Big bird could be coming this way
EUROPE'S largest bird of prey could be setting up home in Suffolk as part of an ambitious re-introduction programme.The sea - or white-tailed - eagle was successfully reintroduced into the west of Scotland in the 1990s when a handful of immature birds were released in the area.
EUROPE'S largest bird of prey could be setting up home in Suffolk as part of an ambitious re-introduction programme.
The sea - or white-tailed - eagle was successfully reintroduced into the west of Scotland in the 1990s when a handful of immature birds were released in the area.
There are now 33 breeding pairs centred on Mull and along the west coast - and their presence has proved to be a great tourist attraction in the area.
It had been hunted to extinction in this country during the early years of the 20th century by sheep farmers and other estates concerned that the birds could take their stock.
However it survived in Scandinavia and Russia, and the birds were reintroduced to Scotland from Norway.
Now government conservation body Natural England is considering re-introducing sea eagles to parts of England, and the Suffolk coast has been identified as a possible location.
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The sea eagle has a wingspan of up to eight feet and is the fourth largest eagle in the world.
Its natural food is fish or smaller mammals like rabbits but it will also take carrion and birds on the ground.
Natural England is consulting conservation bodies like the RSPB and Suffolk farmers before re-introducing the bird, which died out in this region during Victorian times.
However some farmers and conservationists are concerned that the birds could take farm animals like lambs, free-range chickens and turkeys if they are re-introduced to Suffolk - and could even be a threat to other endangered species like marsh harriers, otters, and water voles.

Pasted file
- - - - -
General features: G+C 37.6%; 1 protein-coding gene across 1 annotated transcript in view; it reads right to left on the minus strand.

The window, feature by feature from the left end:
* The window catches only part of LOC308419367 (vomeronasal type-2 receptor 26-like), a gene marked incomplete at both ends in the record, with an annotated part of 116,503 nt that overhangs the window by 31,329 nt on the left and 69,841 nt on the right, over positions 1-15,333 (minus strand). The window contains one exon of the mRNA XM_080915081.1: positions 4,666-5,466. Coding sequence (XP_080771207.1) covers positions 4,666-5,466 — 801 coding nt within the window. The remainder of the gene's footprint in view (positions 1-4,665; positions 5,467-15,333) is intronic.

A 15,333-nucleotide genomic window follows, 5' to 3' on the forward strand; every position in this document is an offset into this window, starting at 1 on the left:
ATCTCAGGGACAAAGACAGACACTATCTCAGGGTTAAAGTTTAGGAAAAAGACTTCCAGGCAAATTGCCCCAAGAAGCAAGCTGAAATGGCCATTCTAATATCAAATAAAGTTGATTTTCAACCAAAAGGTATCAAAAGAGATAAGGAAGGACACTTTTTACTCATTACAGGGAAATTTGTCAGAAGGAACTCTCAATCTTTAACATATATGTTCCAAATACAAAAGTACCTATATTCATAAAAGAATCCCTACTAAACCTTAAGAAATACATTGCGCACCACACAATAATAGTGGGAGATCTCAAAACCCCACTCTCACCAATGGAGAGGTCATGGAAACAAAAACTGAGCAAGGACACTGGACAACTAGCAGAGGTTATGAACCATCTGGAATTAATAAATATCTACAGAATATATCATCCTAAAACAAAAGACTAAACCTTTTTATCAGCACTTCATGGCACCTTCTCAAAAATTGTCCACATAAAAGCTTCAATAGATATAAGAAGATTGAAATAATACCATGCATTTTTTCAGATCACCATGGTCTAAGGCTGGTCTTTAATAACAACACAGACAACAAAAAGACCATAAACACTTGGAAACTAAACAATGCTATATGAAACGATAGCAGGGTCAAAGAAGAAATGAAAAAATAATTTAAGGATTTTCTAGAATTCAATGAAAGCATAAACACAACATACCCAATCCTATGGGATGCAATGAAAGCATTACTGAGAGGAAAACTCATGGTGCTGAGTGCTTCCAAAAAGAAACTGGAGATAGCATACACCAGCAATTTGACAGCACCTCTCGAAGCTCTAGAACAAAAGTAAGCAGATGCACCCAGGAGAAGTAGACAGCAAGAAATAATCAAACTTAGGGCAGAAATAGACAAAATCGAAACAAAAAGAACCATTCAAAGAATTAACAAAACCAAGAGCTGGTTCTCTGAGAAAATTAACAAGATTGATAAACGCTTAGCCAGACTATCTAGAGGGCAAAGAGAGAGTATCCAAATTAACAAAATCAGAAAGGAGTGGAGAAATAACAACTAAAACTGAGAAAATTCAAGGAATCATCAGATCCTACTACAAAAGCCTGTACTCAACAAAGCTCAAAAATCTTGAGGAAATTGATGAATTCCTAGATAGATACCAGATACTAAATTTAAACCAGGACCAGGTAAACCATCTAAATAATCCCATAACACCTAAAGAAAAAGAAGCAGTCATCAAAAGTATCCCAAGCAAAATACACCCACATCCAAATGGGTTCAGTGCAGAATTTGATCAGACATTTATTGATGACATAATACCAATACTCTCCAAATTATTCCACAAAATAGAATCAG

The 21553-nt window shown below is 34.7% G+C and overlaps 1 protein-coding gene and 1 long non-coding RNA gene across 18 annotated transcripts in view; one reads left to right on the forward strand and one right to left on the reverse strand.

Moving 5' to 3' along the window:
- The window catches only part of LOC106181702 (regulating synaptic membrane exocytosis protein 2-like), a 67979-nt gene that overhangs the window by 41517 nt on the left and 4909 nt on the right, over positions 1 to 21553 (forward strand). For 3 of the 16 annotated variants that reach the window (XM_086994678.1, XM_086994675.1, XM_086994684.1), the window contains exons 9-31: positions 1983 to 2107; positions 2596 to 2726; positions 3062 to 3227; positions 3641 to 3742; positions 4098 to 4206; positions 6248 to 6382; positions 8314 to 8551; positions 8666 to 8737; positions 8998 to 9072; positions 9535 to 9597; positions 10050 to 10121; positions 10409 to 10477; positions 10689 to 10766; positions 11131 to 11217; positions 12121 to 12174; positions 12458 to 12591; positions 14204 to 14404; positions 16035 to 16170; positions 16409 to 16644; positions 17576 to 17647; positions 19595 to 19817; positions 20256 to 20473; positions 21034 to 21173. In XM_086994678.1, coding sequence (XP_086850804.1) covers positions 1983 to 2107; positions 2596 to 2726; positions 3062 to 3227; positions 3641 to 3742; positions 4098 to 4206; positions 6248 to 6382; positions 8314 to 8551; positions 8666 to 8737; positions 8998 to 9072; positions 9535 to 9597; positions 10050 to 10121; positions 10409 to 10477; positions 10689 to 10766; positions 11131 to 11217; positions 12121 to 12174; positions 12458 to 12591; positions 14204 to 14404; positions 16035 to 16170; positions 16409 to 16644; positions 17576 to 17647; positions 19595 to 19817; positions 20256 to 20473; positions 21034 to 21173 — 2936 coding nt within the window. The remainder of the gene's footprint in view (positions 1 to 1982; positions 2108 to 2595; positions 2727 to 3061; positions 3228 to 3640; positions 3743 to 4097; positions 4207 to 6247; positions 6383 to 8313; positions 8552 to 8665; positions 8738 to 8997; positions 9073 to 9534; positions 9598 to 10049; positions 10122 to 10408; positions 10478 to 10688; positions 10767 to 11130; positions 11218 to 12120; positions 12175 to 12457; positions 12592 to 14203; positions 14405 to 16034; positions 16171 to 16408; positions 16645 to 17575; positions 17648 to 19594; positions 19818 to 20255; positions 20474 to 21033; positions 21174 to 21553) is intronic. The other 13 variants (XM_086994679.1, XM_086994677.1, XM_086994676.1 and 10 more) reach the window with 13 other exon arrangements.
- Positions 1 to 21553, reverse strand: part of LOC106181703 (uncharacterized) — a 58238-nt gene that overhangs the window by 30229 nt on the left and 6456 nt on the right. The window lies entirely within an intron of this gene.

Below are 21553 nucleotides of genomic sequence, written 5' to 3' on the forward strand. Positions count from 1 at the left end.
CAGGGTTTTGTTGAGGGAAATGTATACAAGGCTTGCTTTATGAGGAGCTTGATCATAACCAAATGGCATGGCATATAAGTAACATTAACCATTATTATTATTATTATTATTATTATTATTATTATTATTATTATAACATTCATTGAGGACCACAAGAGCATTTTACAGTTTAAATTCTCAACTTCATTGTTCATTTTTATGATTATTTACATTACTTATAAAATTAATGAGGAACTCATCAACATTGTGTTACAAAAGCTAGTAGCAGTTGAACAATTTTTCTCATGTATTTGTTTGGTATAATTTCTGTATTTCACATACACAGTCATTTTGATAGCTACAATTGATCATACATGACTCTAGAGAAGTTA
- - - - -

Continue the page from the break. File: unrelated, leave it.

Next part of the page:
Natural England spokeswoman Helen Payne said: “There is still no final decision on whether we will go ahead with this programme. It is very much a long-term plan but it could be good for the area.
“We shall be consulting people over the summer and that would mean no final decision will be made during this breeding season.”
Unlike its near relative the golden eagle, the sea eagle is not known as a shy bird. It can live quite happily alongside humans.
On the continent it is not uncommon to find sea eagle nests in small harbours with adult birds scouring the sea for waste left by fishing vessels.
Ian Barthorpe from the RSPB said: “This is a project led by Natural England and they are still at the very early pre-consultation stage. No decision is likely to be made until 2008 at the earliest.
“There is no reason why white-tailed eagles should not do well in Suffolk, but they will have to consider the impact on other species and the environment as a whole.
“In Suffolk we would expect them to eat mainly carrion but also rabbits and fish - they have adapted to following fishing vessels to look for scraps.”
Should sea eagles be reintroduced to Suffolk? Write to Your Letters, Evening Star, 30 Lower Brook Street, Ipswich, IP4 1AN, or e-mail email@example.com.
There are about 6,000 pairs of sea eagles in northern Europe.
Last year 33 pairs raised young in Scotland.
They weigh up to 5.5kg.
The cost of re-introducing them to Suffolk has been estimated at about £150,000.
In Scotland the presence of sea eagles is estimated to attract £1.5 million a year from tourists.
The sea eagle is not endangered globally - its numbers are rising in Europe and over the last few years it has established new colonies in Denmark, Poland, and the Baltic states.